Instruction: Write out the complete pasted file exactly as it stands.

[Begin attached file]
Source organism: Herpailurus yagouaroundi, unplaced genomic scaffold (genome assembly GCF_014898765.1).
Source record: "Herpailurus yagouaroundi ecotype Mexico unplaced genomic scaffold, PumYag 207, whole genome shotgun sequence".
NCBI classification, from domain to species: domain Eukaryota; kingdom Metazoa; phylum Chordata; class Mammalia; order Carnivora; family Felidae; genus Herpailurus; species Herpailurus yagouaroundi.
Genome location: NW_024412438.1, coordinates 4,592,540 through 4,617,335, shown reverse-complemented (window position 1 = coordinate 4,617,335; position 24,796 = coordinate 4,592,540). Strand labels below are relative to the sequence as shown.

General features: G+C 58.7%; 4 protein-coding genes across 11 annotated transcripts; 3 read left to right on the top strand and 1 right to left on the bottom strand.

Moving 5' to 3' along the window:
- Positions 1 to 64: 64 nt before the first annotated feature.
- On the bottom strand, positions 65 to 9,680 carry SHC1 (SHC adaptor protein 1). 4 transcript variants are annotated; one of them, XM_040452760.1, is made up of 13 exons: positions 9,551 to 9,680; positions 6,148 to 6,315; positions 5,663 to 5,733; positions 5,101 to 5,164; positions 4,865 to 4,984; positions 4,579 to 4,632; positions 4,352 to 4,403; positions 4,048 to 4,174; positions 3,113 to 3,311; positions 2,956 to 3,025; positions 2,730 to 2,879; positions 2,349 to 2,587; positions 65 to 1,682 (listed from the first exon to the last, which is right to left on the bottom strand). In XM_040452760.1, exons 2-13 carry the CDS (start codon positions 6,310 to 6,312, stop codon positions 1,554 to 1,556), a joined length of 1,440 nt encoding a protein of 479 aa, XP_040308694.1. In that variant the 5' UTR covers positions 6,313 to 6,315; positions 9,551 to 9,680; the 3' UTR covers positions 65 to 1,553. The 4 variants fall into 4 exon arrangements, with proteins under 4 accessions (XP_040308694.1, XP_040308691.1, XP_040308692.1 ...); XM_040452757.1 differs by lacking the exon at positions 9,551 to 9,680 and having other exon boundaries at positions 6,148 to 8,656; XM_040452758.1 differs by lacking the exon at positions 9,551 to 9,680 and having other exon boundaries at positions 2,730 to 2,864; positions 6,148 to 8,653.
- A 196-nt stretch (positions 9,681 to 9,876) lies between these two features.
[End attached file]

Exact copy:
Source organism: Herpailurus yagouaroundi, unplaced genomic scaffold (genome assembly GCF_014898765.1).
Source record: "Herpailurus yagouaroundi ecotype Mexico unplaced genomic scaffold, PumYag 207, whole genome shotgun sequence".
NCBI classification, from domain to species: domain Eukaryota; kingdom Metazoa; phylum Chordata; class Mammalia; order Carnivora; family Felidae; genus Herpailurus; species Herpailurus yagouaroundi.
Genome location: NW_024412438.1, coordinates 4,592,540 through 4,617,335, shown reverse-complemented (window position 1 = coordinate 4,617,335; position 24,796 = coordinate 4,592,540). Strand labels below are relative to the sequence as shown.

General features: G+C 58.7%; 4 protein-coding genes across 11 annotated transcripts; 3 read left to right on the top strand and 1 right to left on the bottom strand.

Moving 5' to 3' along the window:
- Positions 1 to 64: 64 nt before the first annotated feature.
- On the bottom strand, positions 65 to 9,680 carry SHC1 (SHC adaptor protein 1). 4 transcript variants are annotated; one of them, XM_040452760.1, is made up of 13 exons: positions 9,551 to 9,680; positions 6,148 to 6,315; positions 5,663 to 5,733; positions 5,101 to 5,164; positions 4,865 to 4,984; positions 4,579 to 4,632; positions 4,352 to 4,403; positions 4,048 to 4,174; positions 3,113 to 3,311; positions 2,956 to 3,025; positions 2,730 to 2,879; positions 2,349 to 2,587; positions 65 to 1,682 (listed from the first exon to the last, which is right to left on the bottom strand). In XM_040452760.1, exons 2-13 carry the CDS (start codon positions 6,310 to 6,312, stop codon positions 1,554 to 1,556), a joined length of 1,440 nt encoding a protein of 479 aa, XP_040308694.1. In that variant the 5' UTR covers positions 6,313 to 6,315; positions 9,551 to 9,680; the 3' UTR covers positions 65 to 1,553. The 4 variants fall into 4 exon arrangements, with proteins under 4 accessions (XP_040308694.1, XP_040308691.1, XP_040308692.1 ...); XM_040452757.1 differs by lacking the exon at positions 9,551 to 9,680 and having other exon boundaries at positions 6,148 to 8,656; XM_040452758.1 differs by lacking the exon at positions 9,551 to 9,680 and having other exon boundaries at positions 2,730 to 2,864; positions 6,148 to 8,653.
- A 196-nt stretch (positions 9,681 to 9,876) lies between these two features.